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Is there a possibility to find out how much storage is free on a SSD of a Fusion Drive disk (SSD + HDD as a logical device)? The structure I use is this one here:

$ diskutil list
/dev/disk0
   #:                       TYPE NAME                    SIZE       IDENTIFIER
   0:      GUID_partition_scheme                        *256.1 GB   disk0
   1:                        EFI                         209.7 MB   disk0s1
   2:          Apple_CoreStorage                         255.7 GB   disk0s2
   3:                 Apple_Boot Boot OS X               134.2 MB   disk0s3
/dev/disk1
   #:                       TYPE NAME                    SIZE       IDENTIFIER
   0:      GUID_partition_scheme                        *1.0 TB     disk1
   1:                        EFI                         209.7 MB   disk1s1
   2:          Apple_CoreStorage                         999.3 GB   disk1s2
   3:                 Apple_Boot Boot OS X               650.0 MB   disk1s3
/dev/disk2
   #:                       TYPE NAME                    SIZE       IDENTIFIER
   0:                  Apple_HFS Fusion                 *1.3 TB     disk2

I would like to see how much space there is free on my SSD (disk0s2) but I cannot find out how to do this. Perhaps it's important to say, that I've encrypted the whole fusion drive. The standard way does not work in this case:

$ df -h /dev/disk0s2
df: /dev/disk0s2: Raw devices not supported

$ df -h /dev/disk0
df: /dev/disk0: Raw devices not supported

Thanks in advance for your effort.

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1 Answer

up vote 3 down vote accepted

At least 4 GB of the SSD portion of a Fusion drive is left empty at all times. That space is used for incoming writes. If there's less than 4 GB of empty space on the SSD, Core Storage will start offloading data to the HDD.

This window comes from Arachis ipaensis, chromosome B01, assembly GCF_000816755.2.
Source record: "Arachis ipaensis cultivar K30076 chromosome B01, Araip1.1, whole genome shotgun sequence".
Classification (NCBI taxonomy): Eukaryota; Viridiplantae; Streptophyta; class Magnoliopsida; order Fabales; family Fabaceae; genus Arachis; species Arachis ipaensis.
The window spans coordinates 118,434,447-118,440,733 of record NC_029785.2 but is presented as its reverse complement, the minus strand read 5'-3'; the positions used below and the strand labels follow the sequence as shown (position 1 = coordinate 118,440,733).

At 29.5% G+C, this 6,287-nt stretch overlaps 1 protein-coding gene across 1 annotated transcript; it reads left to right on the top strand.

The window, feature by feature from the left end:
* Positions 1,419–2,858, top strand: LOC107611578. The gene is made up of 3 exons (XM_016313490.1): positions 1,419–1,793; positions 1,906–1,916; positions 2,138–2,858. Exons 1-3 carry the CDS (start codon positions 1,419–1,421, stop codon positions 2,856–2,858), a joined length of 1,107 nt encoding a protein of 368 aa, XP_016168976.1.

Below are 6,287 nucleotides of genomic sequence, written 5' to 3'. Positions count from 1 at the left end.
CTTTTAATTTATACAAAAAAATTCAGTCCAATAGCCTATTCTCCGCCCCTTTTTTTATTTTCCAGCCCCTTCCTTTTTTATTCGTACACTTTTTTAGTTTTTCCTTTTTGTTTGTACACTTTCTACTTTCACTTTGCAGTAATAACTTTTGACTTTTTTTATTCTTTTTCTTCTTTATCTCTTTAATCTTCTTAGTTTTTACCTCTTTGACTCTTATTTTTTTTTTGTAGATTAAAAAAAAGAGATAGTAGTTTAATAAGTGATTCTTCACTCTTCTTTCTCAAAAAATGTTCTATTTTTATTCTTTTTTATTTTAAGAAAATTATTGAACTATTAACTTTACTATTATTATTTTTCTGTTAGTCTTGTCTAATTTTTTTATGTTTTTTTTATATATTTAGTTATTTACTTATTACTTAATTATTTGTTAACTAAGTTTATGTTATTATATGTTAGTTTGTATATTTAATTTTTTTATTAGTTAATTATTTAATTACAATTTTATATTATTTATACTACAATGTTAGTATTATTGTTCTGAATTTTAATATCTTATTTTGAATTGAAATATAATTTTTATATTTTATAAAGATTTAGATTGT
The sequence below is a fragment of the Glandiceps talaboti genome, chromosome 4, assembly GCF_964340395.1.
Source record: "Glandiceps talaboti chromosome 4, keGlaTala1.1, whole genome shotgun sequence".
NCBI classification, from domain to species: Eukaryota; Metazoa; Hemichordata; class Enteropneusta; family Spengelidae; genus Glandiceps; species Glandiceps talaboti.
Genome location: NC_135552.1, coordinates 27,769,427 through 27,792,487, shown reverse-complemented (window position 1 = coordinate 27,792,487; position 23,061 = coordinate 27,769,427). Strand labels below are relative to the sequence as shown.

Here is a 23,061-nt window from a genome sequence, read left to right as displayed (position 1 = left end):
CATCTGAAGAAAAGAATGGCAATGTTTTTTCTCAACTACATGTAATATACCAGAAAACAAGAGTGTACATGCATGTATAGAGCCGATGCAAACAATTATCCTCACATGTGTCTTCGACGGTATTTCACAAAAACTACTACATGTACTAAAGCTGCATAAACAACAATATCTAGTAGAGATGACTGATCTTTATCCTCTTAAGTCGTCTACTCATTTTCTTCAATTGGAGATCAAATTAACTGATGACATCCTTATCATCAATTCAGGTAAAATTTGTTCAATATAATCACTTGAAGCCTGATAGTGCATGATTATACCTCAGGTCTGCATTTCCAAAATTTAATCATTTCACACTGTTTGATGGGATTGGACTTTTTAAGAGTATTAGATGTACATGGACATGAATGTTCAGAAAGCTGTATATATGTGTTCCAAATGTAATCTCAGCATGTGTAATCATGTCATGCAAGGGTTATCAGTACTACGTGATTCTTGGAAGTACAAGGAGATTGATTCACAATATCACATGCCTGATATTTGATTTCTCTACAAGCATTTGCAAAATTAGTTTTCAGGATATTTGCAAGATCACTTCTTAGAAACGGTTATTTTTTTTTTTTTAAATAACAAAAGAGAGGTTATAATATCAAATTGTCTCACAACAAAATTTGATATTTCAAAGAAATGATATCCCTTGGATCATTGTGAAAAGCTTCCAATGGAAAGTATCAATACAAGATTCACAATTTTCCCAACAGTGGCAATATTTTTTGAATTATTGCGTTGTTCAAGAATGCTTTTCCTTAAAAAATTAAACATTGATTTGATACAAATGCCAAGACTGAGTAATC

So if all your data is less than your SSD capacity less 4 GB, then you have whatever your SSD capacity is (128 GB on all Apple supplied Fusion drives) minus the amount of your data. Otherwise, you've got 4 GB free.

As an aside, the reason df doesn't work in this case is that it only reads filesystems. The filesystem sits atop the logical volume created by Core Storage (the software behind Fusion) — there's no "SSD portion" or "HDD portion", to the filesystem it's all one big drive.

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Thanks for the explanation and the link. I'll give you an upvote when I've earned enough reputation. The 4GB "landing zone" seems okay but shouldn't it be a bit more than this? In my case I use a 256GB SSD (as you can see above) and as far as I know there should be at least about 10-15% storage free on the SSD so that it can work efficiently. According to this calculation Fusion Drive should leave about 26-38GB of free space all the time. I'm wondering if there is any way to tell Fusion Drive how big the "landing zone" should be (and also if this would lead to improved speeds). –  chromate May 4 '13 at 7:59
    
It varies depending on the type of SSDs, but most keep an area of spare space beyond the advertised capacity, to help deal with that, as well as to deal with NAND wear and so forth. To be honest, I wouldn't worry about it too much. Spare area can have an effect on SSDs, but the effects and required space varies a lot. If you really wanted to set aside more spare area, you could partition the drive so that there's an empty partition, and use the rest for the Fusion drive. –  robmathers May 4 '13 at 15:29
    
I just read that on my SSD (Samsung 840 PRO) a spare area of about 7GB is kept by the device itself. Additional to this there are the 4GB that you mentioned so there should be about 11GB in total that are kept free over most of the time. Thanks for mentioning the idea of keeping an empty partition. I never thought about this but it could be a possibility for the future. I'll keep it in mind and think about repartition the SSD if I get the feeling that the device has been slowed down over time. Thanks again for your effort! –  chromate May 4 '13 at 17:01
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